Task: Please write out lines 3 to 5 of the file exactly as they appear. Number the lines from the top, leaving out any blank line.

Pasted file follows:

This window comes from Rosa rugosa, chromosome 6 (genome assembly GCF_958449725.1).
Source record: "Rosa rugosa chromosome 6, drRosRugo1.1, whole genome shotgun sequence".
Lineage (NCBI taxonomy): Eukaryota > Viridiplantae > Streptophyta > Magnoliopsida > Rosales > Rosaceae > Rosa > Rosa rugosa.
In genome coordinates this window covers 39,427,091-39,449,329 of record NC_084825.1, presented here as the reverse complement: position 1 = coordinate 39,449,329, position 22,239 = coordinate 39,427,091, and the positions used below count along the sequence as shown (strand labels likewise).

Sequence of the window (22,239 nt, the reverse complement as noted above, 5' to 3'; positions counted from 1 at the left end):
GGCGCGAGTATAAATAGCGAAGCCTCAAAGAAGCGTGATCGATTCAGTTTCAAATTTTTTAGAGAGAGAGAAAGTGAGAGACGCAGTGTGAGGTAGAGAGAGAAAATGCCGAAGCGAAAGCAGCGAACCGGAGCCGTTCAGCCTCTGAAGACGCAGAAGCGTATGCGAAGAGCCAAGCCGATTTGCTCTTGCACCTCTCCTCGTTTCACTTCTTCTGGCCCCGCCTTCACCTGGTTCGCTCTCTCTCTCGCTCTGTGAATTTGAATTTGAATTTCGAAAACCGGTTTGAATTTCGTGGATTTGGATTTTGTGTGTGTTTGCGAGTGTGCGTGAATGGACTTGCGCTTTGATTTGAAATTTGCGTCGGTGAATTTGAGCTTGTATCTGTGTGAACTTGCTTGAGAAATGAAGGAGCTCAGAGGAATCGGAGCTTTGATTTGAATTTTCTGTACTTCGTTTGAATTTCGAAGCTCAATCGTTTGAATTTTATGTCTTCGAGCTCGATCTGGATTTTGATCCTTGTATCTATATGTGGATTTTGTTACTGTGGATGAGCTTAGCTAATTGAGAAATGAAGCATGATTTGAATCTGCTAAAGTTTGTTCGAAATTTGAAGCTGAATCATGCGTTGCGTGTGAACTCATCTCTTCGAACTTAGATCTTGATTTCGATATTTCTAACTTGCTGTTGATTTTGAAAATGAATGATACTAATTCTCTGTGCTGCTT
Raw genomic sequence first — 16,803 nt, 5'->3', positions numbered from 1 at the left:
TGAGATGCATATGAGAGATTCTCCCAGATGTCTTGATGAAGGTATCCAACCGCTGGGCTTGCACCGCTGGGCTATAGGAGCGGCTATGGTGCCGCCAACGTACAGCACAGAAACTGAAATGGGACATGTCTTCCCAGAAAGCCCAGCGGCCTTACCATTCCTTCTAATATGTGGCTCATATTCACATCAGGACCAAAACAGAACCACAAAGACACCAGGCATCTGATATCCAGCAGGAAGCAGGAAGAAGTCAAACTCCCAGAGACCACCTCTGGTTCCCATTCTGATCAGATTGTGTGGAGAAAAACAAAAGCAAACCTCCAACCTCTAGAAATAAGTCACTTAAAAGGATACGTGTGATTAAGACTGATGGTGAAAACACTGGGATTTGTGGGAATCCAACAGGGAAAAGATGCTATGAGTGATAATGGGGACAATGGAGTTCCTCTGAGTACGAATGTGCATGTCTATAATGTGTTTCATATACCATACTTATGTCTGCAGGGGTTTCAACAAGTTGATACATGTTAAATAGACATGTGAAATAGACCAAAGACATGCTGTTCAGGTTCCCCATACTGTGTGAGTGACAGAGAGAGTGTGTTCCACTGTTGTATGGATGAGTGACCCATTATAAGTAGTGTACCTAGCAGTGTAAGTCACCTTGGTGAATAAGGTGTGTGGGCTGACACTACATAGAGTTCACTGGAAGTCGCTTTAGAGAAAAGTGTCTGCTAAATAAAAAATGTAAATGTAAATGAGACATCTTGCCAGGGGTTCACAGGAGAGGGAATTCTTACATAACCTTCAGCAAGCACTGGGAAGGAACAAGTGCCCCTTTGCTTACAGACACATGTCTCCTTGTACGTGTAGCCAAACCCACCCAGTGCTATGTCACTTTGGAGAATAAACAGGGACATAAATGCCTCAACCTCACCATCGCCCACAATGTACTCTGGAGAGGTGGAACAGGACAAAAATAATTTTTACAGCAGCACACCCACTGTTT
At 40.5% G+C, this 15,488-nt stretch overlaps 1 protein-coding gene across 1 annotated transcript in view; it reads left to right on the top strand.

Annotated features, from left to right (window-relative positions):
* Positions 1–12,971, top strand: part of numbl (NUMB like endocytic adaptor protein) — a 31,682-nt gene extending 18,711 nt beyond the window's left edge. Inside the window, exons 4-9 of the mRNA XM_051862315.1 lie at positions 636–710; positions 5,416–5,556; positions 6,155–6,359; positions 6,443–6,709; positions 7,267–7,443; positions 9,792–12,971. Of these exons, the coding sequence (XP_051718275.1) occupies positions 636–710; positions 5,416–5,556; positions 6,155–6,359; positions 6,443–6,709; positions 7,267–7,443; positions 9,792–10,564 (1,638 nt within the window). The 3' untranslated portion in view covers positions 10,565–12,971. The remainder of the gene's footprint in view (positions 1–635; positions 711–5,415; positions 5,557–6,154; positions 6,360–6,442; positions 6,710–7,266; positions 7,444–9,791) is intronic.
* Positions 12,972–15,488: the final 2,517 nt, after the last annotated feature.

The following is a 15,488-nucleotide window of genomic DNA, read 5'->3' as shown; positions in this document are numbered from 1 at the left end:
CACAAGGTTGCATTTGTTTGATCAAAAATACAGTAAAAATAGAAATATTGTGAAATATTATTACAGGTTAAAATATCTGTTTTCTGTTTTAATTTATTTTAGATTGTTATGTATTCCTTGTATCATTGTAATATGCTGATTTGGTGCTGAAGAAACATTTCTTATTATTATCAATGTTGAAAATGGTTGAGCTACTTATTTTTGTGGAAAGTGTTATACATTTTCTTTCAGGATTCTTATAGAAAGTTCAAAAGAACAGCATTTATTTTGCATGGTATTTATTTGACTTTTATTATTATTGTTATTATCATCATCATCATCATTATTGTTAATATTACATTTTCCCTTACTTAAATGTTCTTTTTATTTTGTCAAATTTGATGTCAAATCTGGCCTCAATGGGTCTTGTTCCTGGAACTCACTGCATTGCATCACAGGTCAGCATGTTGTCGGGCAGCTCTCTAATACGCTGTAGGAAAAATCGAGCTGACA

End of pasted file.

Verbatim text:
Lineage (NCBI taxonomy): Eukaryota > Viridiplantae > Streptophyta > Magnoliopsida > Rosales > Rosaceae > Rosa > Rosa rugosa.
In genome coordinates this window covers 39,427,091-39,449,329 of record NC_084825.1, presented here as the reverse complement: position 1 = coordinate 39,449,329, position 22,239 = coordinate 39,427,091, and the positions used below count along the sequence as shown (strand labels likewise).

Sequence of the window (22,239 nt, the reverse complement as noted above, 5' to 3'; positions counted from 1 at the left end):